Seeing my confusion, my parents smiled and gestured for me to come in.  My dad opened his arms and invited me onto his lap.  He asked me if I had just one wish to come true, what would it be.  Feeling the Spirit in that moment, my answer was for him to come home.  Both of us in tears, he held me close and said my wish was coming true.

Through the healing powers of God, my parents managed to set aside their differences, welcome each other back into their lives, and reunite our family.  They are still together this day, some 25 years later.

This sounds like a fairytale ending for every child, as it is, rightly so, every child’s dream.  It doesn’t usually happen, but it was right for my parents and it’s been part of their testimony of Christ that has helped many other families going through difficult times.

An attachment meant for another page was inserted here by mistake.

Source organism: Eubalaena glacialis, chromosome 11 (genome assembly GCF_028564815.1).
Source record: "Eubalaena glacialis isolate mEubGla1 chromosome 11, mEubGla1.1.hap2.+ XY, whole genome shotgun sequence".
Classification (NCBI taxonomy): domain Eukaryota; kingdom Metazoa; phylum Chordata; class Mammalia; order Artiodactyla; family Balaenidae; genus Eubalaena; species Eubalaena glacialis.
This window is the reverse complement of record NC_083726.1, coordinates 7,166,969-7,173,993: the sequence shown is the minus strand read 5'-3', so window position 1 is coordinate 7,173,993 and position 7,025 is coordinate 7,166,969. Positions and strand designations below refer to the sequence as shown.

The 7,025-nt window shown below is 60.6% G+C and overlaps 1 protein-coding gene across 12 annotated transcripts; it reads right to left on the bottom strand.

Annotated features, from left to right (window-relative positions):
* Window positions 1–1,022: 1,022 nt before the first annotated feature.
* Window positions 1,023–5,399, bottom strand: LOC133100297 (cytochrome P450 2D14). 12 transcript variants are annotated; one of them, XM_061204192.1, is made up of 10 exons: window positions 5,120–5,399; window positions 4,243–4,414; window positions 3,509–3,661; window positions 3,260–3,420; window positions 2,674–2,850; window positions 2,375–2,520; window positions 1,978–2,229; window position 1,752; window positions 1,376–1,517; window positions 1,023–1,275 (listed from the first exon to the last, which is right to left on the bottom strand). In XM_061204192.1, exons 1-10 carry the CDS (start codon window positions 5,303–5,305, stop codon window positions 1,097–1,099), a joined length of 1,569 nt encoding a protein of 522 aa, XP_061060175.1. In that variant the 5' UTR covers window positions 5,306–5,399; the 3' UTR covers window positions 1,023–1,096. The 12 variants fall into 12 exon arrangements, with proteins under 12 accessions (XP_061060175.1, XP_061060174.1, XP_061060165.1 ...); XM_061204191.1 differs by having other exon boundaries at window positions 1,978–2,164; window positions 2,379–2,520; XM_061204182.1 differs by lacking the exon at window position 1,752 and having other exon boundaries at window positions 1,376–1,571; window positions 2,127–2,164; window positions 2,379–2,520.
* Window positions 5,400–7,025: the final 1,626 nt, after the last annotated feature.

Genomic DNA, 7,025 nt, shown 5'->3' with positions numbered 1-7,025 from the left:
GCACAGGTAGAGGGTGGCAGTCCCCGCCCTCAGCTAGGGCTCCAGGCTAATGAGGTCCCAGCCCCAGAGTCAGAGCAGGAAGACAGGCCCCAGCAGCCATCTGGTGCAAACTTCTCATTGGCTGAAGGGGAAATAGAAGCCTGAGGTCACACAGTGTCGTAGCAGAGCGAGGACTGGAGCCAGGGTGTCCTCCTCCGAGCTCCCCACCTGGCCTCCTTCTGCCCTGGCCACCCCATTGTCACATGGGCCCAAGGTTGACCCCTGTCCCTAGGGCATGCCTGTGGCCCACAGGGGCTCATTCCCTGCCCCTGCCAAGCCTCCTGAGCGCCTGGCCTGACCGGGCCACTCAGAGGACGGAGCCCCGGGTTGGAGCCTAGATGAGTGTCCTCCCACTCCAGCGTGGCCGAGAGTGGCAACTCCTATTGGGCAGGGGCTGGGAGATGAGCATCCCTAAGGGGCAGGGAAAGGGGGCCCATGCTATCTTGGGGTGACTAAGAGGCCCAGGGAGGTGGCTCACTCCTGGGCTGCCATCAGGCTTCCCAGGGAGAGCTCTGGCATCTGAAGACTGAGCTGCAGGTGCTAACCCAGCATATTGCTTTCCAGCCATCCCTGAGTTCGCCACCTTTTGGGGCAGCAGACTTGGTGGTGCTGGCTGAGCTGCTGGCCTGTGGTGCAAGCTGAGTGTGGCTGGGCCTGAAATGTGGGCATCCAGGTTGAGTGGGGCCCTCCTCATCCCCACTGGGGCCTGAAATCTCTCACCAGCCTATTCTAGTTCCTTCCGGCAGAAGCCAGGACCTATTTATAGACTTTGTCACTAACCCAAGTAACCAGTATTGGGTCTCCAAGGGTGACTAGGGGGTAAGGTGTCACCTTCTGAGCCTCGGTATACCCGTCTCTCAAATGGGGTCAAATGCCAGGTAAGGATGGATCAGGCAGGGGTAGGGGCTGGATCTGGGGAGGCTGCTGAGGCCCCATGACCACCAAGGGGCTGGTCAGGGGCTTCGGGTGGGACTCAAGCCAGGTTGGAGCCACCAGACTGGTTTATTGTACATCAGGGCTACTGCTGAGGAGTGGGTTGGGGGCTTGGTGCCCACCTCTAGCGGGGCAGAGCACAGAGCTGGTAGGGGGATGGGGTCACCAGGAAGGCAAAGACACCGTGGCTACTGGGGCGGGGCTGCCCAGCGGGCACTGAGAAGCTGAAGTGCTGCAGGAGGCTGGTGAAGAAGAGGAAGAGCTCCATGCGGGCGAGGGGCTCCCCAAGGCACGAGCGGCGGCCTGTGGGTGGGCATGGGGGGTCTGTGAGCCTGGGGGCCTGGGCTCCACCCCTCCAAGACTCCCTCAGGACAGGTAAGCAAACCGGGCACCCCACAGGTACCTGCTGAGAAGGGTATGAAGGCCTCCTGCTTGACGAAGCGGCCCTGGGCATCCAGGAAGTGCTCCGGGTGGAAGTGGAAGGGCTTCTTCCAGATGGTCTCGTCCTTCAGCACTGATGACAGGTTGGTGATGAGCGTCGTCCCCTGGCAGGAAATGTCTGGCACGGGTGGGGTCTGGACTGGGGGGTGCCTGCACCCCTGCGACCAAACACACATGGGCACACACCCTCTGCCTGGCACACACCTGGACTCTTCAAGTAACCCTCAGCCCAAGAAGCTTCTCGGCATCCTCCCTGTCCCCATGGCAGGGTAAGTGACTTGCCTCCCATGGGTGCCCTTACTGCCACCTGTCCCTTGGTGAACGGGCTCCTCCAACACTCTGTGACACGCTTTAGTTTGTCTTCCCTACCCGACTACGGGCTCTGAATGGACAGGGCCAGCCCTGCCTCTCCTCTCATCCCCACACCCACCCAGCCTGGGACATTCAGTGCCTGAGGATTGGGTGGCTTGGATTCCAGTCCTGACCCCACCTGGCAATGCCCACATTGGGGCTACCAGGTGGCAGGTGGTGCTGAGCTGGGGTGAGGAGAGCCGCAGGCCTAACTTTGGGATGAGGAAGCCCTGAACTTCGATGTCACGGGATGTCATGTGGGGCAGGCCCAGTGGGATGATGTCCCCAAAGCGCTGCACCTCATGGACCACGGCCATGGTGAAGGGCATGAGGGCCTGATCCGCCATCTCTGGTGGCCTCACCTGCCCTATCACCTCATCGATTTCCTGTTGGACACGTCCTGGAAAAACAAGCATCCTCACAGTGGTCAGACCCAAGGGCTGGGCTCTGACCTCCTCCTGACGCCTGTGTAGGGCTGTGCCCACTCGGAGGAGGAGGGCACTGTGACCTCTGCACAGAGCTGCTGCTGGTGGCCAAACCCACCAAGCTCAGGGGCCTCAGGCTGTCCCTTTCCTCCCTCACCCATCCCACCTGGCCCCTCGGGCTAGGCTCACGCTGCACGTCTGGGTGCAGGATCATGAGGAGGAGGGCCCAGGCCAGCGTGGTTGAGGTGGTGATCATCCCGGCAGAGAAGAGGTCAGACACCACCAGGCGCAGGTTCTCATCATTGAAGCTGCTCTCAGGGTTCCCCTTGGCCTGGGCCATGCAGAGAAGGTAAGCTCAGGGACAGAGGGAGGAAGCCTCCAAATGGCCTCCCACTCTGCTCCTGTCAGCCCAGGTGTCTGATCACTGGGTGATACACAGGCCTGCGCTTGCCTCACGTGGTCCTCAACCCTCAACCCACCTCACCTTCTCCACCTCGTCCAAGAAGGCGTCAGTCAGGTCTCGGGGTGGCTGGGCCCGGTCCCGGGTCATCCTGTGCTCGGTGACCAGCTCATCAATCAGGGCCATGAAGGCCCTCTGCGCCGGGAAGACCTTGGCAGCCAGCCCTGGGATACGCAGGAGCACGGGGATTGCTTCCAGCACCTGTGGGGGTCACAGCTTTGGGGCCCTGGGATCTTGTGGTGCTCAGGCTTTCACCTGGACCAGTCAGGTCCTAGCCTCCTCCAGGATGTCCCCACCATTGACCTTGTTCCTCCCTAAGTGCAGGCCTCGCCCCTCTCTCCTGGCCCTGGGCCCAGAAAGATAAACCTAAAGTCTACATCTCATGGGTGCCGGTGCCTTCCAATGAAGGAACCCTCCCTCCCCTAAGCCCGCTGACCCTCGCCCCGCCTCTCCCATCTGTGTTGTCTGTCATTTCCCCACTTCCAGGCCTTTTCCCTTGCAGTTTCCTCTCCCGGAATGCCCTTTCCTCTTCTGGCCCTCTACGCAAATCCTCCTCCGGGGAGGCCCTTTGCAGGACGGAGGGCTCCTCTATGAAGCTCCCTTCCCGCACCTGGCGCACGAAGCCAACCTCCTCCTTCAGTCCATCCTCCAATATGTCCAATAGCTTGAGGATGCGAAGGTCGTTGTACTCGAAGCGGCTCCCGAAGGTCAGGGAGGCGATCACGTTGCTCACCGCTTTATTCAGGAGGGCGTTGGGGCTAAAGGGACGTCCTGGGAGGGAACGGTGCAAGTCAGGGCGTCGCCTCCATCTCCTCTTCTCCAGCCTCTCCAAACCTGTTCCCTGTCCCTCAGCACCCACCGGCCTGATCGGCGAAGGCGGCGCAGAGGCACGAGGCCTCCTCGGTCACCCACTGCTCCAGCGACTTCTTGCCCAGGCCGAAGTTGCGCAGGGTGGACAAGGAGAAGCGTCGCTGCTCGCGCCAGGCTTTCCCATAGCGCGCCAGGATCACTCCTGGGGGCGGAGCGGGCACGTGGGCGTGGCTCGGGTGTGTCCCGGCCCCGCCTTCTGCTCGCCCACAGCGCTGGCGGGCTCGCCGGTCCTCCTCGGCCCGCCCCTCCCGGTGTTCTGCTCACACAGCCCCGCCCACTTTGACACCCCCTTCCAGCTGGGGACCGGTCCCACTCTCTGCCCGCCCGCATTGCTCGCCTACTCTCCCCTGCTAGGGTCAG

I learned my greatest lesson in faith from my mother, who steadfastly prayed for and believed in reconciliation with my dad; and my greatest lesson in obedience from my father, who had also relinquished his life to Christ just before he felt God telling him to reunite his family while being engaged to another woman.  At 10-years-old I had a very strong testimony of Jesus Christ.  I was quite the little missionary growing up; often teaching my friends about Christ and leading them through a prayer to acknowledge Him as their Lord and Savior and to invite Him into their hearts and lives.

I was not a perfect child, but despite any dumb choices I made, I always knew I was called, as a Christ-follower, to be different than the world and I did strive to live up to that.  In Junior High School I was very active in my church youth group, being responsible for bringing many of the attendees at our weekly meetings.